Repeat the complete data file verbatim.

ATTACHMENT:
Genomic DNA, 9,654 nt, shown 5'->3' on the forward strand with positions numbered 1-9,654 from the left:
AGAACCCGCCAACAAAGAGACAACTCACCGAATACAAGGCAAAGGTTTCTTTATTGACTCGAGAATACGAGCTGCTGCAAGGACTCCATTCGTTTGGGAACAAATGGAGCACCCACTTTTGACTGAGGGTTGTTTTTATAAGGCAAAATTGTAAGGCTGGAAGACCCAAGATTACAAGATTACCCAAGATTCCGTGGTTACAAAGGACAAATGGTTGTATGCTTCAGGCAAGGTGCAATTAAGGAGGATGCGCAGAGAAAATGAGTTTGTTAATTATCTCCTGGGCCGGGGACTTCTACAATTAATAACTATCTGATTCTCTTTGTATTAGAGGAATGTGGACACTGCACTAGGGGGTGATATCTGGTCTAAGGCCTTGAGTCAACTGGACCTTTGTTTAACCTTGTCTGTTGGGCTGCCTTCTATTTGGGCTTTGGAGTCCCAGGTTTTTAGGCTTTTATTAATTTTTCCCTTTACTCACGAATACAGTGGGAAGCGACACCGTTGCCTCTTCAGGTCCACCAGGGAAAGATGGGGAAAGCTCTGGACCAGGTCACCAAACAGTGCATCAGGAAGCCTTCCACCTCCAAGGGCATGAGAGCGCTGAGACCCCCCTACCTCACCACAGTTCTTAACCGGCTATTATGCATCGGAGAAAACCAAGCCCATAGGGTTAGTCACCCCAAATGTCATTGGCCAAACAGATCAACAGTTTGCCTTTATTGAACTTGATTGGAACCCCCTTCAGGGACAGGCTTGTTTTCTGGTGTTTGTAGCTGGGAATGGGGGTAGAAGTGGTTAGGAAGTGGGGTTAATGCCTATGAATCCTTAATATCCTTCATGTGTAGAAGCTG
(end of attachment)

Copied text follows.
Genomic DNA, 9,654 nt, shown 5'->3' on the forward strand with positions numbered 1-9,654 from the left:
AGAACCCGCCAACAAAGAGACAACTCACCGAATACAAGGCAAAGGTTTCTTTATTGACTCGAGAATACGAGCTGCTGCAAGGACTCCATTCGTTTGGGAACAAATGGAGCACCCACTTTTGACTGAGGGTTGTTTTTATAAGGCAAAATTGTAAGGCTGGAAGACCCAAGATTACAAGATTACCCAAGATTCCGTGGTTACAAAGGACAAATGGTTGTATGCTTCAGGCAAGGTGCAATTAAGGAGGATGCGCAGAGAAAATGAGTTTGTTAATTATCTCCTGGGCCGGGGACTTCTACAATTAATAACTATCTGATTCTCTTTGTATTAGAGGAATGTGGACACTGCACTAGGGGGTGATATCTGGTCTAAGGCCTTGAGTCAACTGGACCTTTGTTTAACCTTGTCTGTTGGGCTGCCTTCTATTTGGGCTTTGGAGTCCCAGGTTTTTAGGCTTTTATTAATTTTTCCCTTTACTCACGAATACAGTGGGAAGCGACACCGTTGCCTCTTCAGGTCCACCAGGGAAAGATGGGGAAAGCTCTGGACCAGGTCACCAAACAGTGCATCAGGAAGCCTTCCACCTCCAAGGGCATGAGAGCGCTGAGACCCCCCTACCTCACCACAGTTCTTAACCGGCTATTATGCATCGGAGAAAACCAAGCCCATAGGGTTAGTCACCCCAAATGTCATTGGCCAAACAGATCAACAGTTTGCCTTTATTGAACTTGATTGGAACCCCCTTCAGGGACAGGCTTGTTTTCTGGTGTTTGTAGCTGGGAATGGGGGTAGAAGTGGTTAGGAAGTGGGGTTAATGCCTATGAATCCTTAATATCCTTCATGTGTAGAAGCTG